Use of a MEMS-Based TEM Heating Stage to Characterize Carbide Precipitation in Alloy 690

Jonas K. Heuer
2018 Microscopy and Microanalysis  
Heating stages have been used for several years to study a number of dynamic metallurgical phenomena in metals and alloys directly in electron microscopes to help visualize processes and determine mechanisms associated with exposure to elevated temperatures. Some applicable phenomena that can be studied with this in situ technique include phase transformations, precipitate formation, grain growth, quenching behavior, and recovery of deformation structures. This study provides an initial
more » ... on of the use of a heating stage based on Micro-Electrical-Mechanical Systems (MEMS) technology. Unlike traditional furnace-based heating stages for Transmission Electron Microscopes (TEMs), MEMS-based heating stages offer higher operating temperatures, provide faster heating/cooling rates, and have reduced thermal drift. An Alloy 690 (A690) specimen was chosen to demonstrate the capabilities of this heating stage. A690 is an austenitic nickel-based alloy commonly used as a steam generator tubing material in pressurized water reactors due to its excellent resistance to intergranular stress corrosion cracking in a broad range of aqueous environments [1-3]. The A690 material used in this examination originated from an inprocess sample of heavily cold-worked material prior to final annealing. Therefore, the material is expected to have a heavily deformed microstructure and contain a matrix that is supersaturated with carbon based on being solution-annealed prior to cold working. This microstructure makes it a good specimen to evaluate the heating stage because it allows a number of temperature-based phenomena to be examined. At lower temperatures (≤ 800°C), these phenomena include recovery of the deformation structure, precipitation of carbides from the supersaturated matrix, and recrystallization and growth of the matrix grains. At higher temperatures (~1100°C), dissolution of the precipitated carbides is expected during solution annealing with potential re-precipitation at sufficiently-slow cooling rates. In situ thermal examinations were performed using a Protochips Fusion heating stage in an FEI Tecnai F20 TEM. This TEM is equipped with a high angle annular dark field detector, a secondary electron detector, and an Oxford Instruments X-Max100-TLE windowless silicon drift detector for energy dispersive X-ray spectroscopy. Specimens were prepared for the heating studies using a two-step process. The first step involved preparing conventional TEM foils by electropolishing 3 mm discs at -32°C and 14-16 V in an electrolyte composed of 20% perchloric acid and 80% methanol, and the second step involved extracting 40×40 µm regions of electron-transparent material around the central perforations in these foils using a Focused Ion Beam (FIB) instrument for mounting onto the heating membranes of MEMS substrates. Each sample was heated from 20°C up to 800-900°C at rates of 1-5°C/sec. Ramping was paused at intervals of 100-300°C where the temperature was held constant for 5-10 minutes so that images could be acquired of the microstructure at each hold temperature. After reaching the ultimate ramping temperature, each sample was cooled from 800-900°C down to 20°C at a rate of 7-8°C/sec, and additional imaging and analysis was subsequently performed at room temperature. The entire heating trial on each sample lasted approximately 45 minutes.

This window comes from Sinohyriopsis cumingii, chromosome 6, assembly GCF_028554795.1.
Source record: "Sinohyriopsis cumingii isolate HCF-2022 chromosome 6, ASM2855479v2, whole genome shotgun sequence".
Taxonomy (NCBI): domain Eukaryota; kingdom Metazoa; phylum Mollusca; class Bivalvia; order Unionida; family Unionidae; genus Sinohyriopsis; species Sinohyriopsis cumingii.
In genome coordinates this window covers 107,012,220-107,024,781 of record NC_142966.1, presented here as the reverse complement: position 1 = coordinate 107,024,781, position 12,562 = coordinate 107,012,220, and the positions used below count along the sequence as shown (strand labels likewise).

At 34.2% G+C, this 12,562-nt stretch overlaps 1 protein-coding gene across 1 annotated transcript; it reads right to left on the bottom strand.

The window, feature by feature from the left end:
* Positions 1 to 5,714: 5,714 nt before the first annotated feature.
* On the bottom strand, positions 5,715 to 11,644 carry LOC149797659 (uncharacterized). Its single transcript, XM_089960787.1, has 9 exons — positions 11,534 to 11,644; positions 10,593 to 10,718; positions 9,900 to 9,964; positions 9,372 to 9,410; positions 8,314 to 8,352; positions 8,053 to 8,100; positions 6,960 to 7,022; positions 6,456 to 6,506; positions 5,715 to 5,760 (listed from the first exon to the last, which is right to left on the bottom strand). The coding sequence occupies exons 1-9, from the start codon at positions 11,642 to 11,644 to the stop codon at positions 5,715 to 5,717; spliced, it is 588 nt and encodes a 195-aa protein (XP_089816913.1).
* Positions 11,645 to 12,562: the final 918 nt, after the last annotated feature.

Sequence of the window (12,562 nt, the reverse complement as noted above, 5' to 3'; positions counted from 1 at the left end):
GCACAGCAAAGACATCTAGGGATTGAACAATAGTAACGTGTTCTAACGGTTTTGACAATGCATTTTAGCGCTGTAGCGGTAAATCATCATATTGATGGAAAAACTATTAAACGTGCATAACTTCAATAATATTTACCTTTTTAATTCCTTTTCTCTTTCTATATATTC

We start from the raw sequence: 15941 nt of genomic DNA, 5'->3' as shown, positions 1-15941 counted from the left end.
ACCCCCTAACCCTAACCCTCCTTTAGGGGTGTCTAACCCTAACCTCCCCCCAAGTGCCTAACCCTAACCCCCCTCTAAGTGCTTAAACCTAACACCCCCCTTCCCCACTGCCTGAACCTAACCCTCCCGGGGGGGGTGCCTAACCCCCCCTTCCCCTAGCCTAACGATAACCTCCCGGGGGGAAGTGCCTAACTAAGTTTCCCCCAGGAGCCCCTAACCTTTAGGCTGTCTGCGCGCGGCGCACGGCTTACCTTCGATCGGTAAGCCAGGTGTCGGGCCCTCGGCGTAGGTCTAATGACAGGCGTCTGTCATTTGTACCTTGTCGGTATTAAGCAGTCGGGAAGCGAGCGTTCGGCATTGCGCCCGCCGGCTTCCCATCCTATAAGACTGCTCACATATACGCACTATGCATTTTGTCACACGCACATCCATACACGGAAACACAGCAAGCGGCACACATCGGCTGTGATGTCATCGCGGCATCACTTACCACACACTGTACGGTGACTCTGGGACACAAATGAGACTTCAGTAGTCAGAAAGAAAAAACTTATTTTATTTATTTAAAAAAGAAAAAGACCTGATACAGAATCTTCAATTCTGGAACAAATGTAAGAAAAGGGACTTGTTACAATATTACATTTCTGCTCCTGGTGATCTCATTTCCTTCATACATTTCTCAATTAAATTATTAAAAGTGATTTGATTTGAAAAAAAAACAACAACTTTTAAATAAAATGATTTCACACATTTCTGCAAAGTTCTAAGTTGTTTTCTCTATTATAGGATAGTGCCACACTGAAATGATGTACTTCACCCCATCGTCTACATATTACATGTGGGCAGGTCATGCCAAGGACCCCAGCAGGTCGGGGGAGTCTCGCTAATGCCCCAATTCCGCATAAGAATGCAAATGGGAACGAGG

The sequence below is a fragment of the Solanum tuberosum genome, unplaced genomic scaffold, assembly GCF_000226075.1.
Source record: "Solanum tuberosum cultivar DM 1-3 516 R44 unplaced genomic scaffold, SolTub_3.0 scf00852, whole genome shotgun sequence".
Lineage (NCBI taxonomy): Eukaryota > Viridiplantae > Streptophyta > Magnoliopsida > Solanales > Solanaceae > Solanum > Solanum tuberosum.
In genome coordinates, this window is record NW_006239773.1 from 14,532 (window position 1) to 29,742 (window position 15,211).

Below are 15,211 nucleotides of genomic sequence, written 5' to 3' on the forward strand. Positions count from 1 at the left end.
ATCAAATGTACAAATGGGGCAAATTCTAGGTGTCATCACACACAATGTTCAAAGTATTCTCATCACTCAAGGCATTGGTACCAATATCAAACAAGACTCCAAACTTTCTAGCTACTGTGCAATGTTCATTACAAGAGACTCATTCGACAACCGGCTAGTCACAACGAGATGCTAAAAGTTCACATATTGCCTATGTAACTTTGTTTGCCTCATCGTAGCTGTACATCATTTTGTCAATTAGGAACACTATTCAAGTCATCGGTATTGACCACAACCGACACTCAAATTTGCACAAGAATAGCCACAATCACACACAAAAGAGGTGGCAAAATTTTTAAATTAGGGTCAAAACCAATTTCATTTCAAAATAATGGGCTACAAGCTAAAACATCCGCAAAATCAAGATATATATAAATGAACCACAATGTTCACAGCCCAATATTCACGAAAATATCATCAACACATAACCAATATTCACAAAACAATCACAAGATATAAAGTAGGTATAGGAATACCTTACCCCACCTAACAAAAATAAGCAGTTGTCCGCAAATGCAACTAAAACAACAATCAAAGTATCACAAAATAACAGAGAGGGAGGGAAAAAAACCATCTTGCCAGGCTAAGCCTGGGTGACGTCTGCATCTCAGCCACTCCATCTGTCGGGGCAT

doi:10.1017/s1431927618009959 fatcat:tvbknbhfczbe7bgdfxivorye74